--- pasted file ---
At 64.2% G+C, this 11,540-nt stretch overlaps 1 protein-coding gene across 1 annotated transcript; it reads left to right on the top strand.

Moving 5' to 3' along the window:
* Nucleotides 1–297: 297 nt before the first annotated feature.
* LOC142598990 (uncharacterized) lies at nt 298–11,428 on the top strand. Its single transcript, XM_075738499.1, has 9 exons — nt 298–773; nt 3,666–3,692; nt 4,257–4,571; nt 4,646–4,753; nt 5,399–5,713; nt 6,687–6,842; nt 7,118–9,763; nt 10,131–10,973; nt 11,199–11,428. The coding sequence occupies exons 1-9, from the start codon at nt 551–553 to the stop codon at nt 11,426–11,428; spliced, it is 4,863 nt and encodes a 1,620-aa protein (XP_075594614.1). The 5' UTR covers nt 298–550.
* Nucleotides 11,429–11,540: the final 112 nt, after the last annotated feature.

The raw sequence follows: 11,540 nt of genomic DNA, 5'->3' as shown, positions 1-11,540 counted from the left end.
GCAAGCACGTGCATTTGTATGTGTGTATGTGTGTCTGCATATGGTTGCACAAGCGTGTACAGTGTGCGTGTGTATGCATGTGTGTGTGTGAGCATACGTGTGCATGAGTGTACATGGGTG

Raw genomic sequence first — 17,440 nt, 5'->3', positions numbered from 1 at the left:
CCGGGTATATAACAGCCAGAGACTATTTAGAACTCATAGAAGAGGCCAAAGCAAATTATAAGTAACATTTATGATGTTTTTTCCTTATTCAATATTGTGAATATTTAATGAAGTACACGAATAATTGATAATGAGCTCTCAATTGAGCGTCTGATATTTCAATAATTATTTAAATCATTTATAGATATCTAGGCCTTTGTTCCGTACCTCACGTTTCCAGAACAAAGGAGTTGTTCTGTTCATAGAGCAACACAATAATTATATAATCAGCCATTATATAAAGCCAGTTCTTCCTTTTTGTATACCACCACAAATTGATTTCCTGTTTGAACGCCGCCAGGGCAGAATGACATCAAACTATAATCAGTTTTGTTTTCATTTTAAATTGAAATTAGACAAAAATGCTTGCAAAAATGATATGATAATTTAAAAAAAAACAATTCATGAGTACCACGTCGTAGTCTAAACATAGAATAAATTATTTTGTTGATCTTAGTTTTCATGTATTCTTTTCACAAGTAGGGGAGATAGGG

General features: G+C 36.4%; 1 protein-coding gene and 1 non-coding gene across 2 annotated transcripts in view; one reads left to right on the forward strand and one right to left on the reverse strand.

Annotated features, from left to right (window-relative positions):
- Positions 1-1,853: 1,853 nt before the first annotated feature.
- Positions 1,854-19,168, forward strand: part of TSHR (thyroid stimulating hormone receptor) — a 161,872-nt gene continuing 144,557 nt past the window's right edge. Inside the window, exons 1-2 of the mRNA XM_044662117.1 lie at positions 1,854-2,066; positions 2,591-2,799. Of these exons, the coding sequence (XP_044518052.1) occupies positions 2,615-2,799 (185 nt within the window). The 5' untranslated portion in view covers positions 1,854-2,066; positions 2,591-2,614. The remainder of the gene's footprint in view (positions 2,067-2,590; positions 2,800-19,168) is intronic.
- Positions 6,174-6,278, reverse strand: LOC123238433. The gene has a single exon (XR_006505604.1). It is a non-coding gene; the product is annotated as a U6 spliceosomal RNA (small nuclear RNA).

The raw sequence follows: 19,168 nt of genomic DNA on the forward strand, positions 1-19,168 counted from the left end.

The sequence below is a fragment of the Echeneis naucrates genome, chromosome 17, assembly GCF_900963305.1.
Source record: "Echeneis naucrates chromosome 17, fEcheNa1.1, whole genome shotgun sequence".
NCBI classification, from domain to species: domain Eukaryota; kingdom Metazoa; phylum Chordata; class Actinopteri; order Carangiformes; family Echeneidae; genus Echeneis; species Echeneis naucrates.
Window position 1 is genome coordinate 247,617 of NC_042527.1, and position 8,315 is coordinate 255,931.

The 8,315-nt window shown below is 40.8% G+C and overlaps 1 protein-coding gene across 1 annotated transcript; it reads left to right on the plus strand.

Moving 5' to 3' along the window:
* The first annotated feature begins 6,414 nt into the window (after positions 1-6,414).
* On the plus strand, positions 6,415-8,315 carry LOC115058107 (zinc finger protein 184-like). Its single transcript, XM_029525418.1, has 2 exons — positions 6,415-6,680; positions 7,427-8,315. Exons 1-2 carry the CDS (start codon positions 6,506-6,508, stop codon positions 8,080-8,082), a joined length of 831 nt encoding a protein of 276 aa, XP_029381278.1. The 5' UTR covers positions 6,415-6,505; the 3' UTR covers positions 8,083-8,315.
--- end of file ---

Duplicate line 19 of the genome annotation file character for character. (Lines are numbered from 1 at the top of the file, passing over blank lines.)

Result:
Window position 1 is genome coordinate 247,617 of NC_042527.1, and position 8,315 is coordinate 255,931.